TOP
Monday,August 03,2020 15:12 PM
  • Home
  • Health
  • Makerere waives PhD rule for lecturers

Makerere waives PhD rule for lecturers

By Vision Reporter

Added 3rd September 2006 03:00 AM

MAKERERE University has amended the Mujaju Report, waiving the Doctorate of Philosophy Degree (PhD) requirement for lecturers in clinical disciplines.

MAKERERE University has amended the Mujaju Report, waiving the Doctorate of Philosophy Degree (PhD) requirement for lecturers in clinical disciplines.

By John Eremu
MAKERERE University has amended the Mujaju Report, waiving the Doctorate of Philosophy Degree (PhD) requirement for lecturers in clinical disciplines.
The university has also dropped the pegging of academic promotions to the number of years taught, effectively opening opportunities for those with the requisite qualifications but without the teaching experience to be recruited into senior academic positions.
It was observed that tagging promotions to years of service discouraged prolific young researchers and lecturers from continuous writing and publishing since such outputs would not be recognised until the required years of teaching had been completed.
The University Council in a meeting last month endorsed a senate recommendation that lecturers in clinical disciplines be promoted without the PhD requirement “because a Master’s Degree in clinical disciplines was still worldwide accepted as a terminal degree.”
The university’s top policy and decision-making organ also dropped the PhD requirement for lecturers in visual and fine art who were recruited before 2,000 when the Mujaju Report became effective.
Sources, however, said that the university council rejected a similar request by the faculty of law. “They were told to go to the streets and open chambers if they did not want to study,” said a source.
The sources said the promotion of most lecturers in the medical school had stalled because there were no PhD programmes in their disciplines anywhere in the world.
“Most of them were forced to do PhDs in areas outside their fields yet the Mujaju Report recommended that only qualifications in one’s area of specialty should be recognised for promotions,” said the source who preferred anonymity.
The clinical disciplines exempted from the PhD requirement include anaesthesia, ear, nose and throat (ENT), family medicine or community practice, internal medicine, microbiology, obstetrics and gynaecology, paediatrics and child health, surgery, pathology, ophthalmology, orthopaedics, dentistry, nursing, pharmacy and public health.
But lecturers handling anatomy, biochemistry, physiology, pharmacology, medical illustration and limited areas in pharmacy like pharmaceutical chemistry or mathematics have not been exempted.
In a bid to improve standards, a senate committee headed by the late Prof. Akiiki Mujaju in 1999 recommended that only those with a minimum of PhD qualification should be appointed lecturers.
The Mujaju committee also recommended that only those with a PhD and a minimum of three years research and teaching experience could be promoted to senior lecturer while associate professors in addition to the PhD qualification, needed to have taught for at least eight years and had three recognised publications.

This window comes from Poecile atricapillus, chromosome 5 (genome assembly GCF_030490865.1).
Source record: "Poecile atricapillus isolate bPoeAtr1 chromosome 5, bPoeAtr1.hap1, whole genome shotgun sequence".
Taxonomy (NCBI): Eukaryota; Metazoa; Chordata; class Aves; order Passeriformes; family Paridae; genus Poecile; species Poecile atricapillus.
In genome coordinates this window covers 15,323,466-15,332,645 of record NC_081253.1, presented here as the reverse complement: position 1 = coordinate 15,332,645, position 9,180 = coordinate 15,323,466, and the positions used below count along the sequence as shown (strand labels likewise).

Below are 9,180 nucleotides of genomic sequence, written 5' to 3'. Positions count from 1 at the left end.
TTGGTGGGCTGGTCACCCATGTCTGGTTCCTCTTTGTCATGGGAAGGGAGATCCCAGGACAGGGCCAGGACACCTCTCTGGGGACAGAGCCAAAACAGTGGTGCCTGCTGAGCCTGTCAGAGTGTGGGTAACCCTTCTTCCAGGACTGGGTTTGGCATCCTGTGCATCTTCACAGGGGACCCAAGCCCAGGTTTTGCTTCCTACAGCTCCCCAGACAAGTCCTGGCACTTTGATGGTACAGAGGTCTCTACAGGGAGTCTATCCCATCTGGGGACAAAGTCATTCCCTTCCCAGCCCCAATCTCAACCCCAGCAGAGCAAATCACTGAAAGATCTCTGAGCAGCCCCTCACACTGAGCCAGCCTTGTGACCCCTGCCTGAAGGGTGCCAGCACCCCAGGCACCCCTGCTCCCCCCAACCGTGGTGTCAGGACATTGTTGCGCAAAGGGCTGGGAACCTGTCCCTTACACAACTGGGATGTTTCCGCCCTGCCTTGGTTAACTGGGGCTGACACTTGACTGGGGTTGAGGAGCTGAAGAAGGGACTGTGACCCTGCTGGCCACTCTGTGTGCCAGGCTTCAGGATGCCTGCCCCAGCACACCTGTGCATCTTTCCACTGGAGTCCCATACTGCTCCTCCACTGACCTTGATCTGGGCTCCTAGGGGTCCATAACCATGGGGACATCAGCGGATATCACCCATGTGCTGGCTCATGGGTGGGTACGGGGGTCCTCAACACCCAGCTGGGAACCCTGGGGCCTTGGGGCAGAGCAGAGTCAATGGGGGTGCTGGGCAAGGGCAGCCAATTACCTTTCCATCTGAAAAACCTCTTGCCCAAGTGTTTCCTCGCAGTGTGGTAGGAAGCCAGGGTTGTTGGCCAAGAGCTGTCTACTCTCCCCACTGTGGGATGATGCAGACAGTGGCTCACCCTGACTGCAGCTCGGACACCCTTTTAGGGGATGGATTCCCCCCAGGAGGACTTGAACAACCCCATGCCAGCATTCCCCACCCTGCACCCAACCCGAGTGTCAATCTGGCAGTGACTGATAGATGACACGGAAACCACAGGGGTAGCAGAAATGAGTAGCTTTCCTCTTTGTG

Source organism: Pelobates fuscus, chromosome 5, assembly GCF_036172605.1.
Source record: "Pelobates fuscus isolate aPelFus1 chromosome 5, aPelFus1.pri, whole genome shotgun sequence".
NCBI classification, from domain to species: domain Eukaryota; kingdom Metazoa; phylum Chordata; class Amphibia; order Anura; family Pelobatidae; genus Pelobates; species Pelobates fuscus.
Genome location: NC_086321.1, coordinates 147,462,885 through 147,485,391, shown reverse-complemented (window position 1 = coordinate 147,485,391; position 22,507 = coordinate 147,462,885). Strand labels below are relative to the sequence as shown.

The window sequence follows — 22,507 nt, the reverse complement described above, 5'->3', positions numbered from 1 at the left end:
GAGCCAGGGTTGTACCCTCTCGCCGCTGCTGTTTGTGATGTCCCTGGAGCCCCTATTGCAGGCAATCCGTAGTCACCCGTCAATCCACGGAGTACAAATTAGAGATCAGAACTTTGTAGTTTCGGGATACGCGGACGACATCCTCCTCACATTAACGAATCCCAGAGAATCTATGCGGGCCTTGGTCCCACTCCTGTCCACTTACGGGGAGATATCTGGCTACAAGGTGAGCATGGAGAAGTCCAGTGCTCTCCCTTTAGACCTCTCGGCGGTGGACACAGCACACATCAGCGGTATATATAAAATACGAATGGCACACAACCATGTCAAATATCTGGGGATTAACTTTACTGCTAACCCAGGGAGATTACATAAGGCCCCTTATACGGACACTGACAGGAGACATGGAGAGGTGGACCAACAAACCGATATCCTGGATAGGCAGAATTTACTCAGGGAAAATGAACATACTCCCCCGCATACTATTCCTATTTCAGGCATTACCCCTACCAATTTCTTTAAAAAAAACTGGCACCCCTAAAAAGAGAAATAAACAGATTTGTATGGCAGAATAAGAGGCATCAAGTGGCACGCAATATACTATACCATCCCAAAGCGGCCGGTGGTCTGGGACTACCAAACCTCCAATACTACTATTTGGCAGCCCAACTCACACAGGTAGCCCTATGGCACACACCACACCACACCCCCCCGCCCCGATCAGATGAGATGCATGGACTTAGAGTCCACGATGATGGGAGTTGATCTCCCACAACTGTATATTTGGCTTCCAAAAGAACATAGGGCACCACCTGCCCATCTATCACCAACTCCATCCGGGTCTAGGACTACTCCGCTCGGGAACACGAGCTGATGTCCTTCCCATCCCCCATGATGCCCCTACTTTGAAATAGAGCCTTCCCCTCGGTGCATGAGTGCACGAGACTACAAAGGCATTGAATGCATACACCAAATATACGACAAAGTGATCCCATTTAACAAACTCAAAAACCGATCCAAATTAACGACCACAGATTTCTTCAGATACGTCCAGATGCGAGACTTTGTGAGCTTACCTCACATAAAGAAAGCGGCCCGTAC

A professor, the recommendations said, needed a PhD, 10 years teaching and research experience, five recognised publications since the last promotion and supervision of at least five postgraduate students.
The other members of the committee were Dr. Oloka Onyango from the faculty of Law, Dr. N.K. Ssewankambo of the Medical School, Dr. J.C. Ssekamwa of the school of education, Dr. R.N. McNairn from the department of gender studies and former academic registrar, Dr. Mukwanason Hyuha.
However, the university council in its last meeting created multi-track promotional channels saying pegging career advancement to number of years taught was unfair to hardworking young professionals. The move is also aimed at attracting those outside the academia, but with practical experience into the university academic ranks.
“The council recognised the existence of this varied capacity and in knowledge creation foci among members of staff in the university, and in this regard decided to create a more flexible appointment and promotion with two avenues,” reads documents seen by The New Vision.
The Ordinary Track Promotion requires a number of publications plus a number of years of teaching in a position. However, the fast track promotion channel which simply requires a person to have evidence of pedagogical skills and a certain number of publications to be promoted.
Under the fast track, new entrants now only need a PhD or a Masters degree in Clinical Sciences to be appointed lecturer. One can also be appointed a senior lecturer if he or she has a PhD and eight recognised publications in area of specialisation.
Associate professors need a PhD and 11 publications while professors need a PhD and 21 publications.
For those within the university academic staff, senior lecturers now only need a PhD qualification or a Masters in Clinical Sciences, two years teaching experience instead of three and five recognised publications.
To be appointed associate professor, one needs four years teaching experience instead of eight, six new publications and successful supervision of two postgraduate students.
Professors need five years experience instead of 10, 10 new publications and supervision of three graduate students.
Ends

Makerere waives PhD rule for lecturers

Related articles

More From The Author

More From The Author